Read and write more

The more you read, the better you’ll write. The better you’ll write, the better you’ll do in school and in work.

Find movement you enjoy

We are built to move. Find movement you enjoy and do it daily. Movement will improve your mood and creates momentum. Don’t let your momentum stagnate on the couch.

Don’t put anything on the internet that you wouldn’t want me to see or that you don’t want to live online FOREVER.

It’s okay to like the bad boy, just don’t marry him.

Try not to use the word hate.

Always, always, always remember that I love you, wholly and completely. Even when I’m mad. Even when you’ve messed up. I have your back and will always love you with all my heart.

Love, Mom

Ramblings of the Middle-Aged

Smile lines, age spots, and all

Smile lines, age spots, and all

I turn 43 on Sunday, which in itself isn’t so bad — I’m in a pretty good place physically, emotionally, professionally, and spiritually. But I recently realized that unless I move to Japan, Spain or Andorra (note – I’d need to google exactly where Andorra is in order to move there) whose women have a slightly higher life expectancy than the U.S.’s 81 years, I have passed the statistical midpoint of my life. I am middle-aged.

Hell, at this point, I’ll be lucky if I make it to 81. Cancer, the likely instrument of my demise, took my mom at 66, one grandpa at 72, and one at a tragic 51. Not loving those odds. Thankfully, both of my grandmothers lived past 90, with my Grandma Emily still going strong at 96 (probably reading this post on her iPad).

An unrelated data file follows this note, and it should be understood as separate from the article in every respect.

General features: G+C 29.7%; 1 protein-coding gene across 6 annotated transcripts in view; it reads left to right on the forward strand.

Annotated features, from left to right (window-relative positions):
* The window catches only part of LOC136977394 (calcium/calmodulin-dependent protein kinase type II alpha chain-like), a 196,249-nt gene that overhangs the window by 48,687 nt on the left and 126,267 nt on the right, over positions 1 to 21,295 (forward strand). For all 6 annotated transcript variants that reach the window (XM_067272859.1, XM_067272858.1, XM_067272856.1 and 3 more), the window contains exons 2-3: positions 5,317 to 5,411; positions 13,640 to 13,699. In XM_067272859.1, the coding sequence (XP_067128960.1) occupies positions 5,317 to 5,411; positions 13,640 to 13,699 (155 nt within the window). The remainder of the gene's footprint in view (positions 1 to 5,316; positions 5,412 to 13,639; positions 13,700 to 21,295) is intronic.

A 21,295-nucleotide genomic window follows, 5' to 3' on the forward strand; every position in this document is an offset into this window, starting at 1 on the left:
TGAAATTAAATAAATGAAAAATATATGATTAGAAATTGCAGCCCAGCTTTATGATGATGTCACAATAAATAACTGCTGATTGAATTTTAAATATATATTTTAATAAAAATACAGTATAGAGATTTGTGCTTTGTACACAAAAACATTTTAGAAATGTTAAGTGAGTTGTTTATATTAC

Thankfully, I often forget my age and am only thrust back into forty-something reality by my daughter. She thinks of the songs of my youth as “oldies.” The movies I grew up with and beg her to watch like The Breakfast Club and Pretty in Pink are to her like Gone with Wind and Guess Who’s Coming to Dinner were to me.

Also, knowing that younger folks might see me as old cuts a bit. I recently downloaded an app, surely designed by a millennial, and it gave me the following age options in the profile section: 12-18, 19-25, 25-34, 35-39, and 40 and over. Seriously? A) whoever designed that profile setup is a douchebag and B) are you telling me that everyone over 40 is homogeneous? Admittedly, when I watched The Intern, I related to Robert Deniro’s retired sexagenarian way more than sassy, young Anne Hathaway.